nOne of the most common questions I get in the newborn nursery, especially from first time parents, involves hiccups. Babies hiccup in the womb and most, if not all of them, will have periodic bouts of hiccups in the neonatal period. But many new parents are surprised by their baby’s first spasmodic contractions of the diaphragm. When brought up, it is often to simply acknowledge that their baby had a run of a few hiccups, usually associated with a feed, with some parents expressing surprise and others nervousness. Regardless of their assumed motivation, I always provide reassurance that hiccups are a normal experience for babies, as they are across the entire spectrum of age.
The medical term for hiccups, which I admit I only learned while researching this topic, is “singultus.” We doctors like to use our own peculiar language as much as possible in order to maintain a sense of superiority when dealing with today’s internet savvy customers, I mean patients, and their families. The rumbling of your stomach, that’s actually borborygmus. You don’t have a unibrow above your nose, that’s a synophrys. It isn’t abdominal or pelvic discomfort associated with ovulation that keeps annoying you midway through your menstrual cycle, it’s mittelschmerz. But since this is a forum meant for general public consumption, I’ll use the rather pedestrian and philistine “hiccup” for the duration of the post. (more…)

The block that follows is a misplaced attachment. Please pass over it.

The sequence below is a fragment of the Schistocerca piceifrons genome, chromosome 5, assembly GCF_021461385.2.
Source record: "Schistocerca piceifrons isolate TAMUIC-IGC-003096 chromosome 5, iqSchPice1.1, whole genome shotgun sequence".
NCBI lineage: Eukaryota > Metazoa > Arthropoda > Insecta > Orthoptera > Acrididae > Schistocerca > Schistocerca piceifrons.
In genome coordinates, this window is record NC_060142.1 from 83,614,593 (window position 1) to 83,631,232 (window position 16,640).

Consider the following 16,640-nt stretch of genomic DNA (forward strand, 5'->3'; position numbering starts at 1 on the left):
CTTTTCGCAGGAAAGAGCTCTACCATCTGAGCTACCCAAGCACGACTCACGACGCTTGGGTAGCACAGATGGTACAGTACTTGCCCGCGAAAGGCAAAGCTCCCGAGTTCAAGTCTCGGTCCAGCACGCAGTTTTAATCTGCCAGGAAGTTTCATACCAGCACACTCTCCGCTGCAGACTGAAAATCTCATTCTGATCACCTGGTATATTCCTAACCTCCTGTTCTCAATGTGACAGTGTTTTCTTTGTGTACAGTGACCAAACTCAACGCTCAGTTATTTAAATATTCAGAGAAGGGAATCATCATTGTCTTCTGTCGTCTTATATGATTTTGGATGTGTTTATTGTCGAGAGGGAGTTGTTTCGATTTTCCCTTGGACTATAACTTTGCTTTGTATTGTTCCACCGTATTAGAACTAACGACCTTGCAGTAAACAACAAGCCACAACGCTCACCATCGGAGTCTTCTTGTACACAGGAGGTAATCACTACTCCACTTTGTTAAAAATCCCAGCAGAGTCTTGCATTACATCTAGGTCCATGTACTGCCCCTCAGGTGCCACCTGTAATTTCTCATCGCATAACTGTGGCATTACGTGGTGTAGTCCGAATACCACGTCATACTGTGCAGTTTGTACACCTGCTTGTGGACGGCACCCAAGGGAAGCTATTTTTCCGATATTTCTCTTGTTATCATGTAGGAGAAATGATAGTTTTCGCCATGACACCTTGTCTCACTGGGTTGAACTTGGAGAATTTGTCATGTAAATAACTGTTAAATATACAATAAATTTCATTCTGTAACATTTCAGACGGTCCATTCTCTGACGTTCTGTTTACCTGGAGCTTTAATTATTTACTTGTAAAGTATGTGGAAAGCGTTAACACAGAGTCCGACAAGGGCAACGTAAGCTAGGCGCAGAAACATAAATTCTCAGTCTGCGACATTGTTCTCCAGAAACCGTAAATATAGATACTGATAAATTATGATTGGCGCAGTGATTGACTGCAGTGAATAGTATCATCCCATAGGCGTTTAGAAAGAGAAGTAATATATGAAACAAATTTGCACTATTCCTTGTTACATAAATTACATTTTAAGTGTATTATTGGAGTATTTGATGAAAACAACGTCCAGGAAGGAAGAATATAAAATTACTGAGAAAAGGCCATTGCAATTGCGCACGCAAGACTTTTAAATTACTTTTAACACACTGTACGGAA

A significant part of my job as a pediatric hospitalist involves caring for newborns. It is arguably the best thing that I get to do as a physician, even if I do at times prefer the increased intellectual stimulation of the ill hospitalized child. While seeing newborns, I am almost always surrounded by happy and appreciative parents, grandparents and whoever else is invited to meet and greet the new arrival because the babies are almost always healthy. In fact, and not that I really care (sniff, sniff), the parents of newborns are with rare exception the only caregivers that ever thank me at discharge.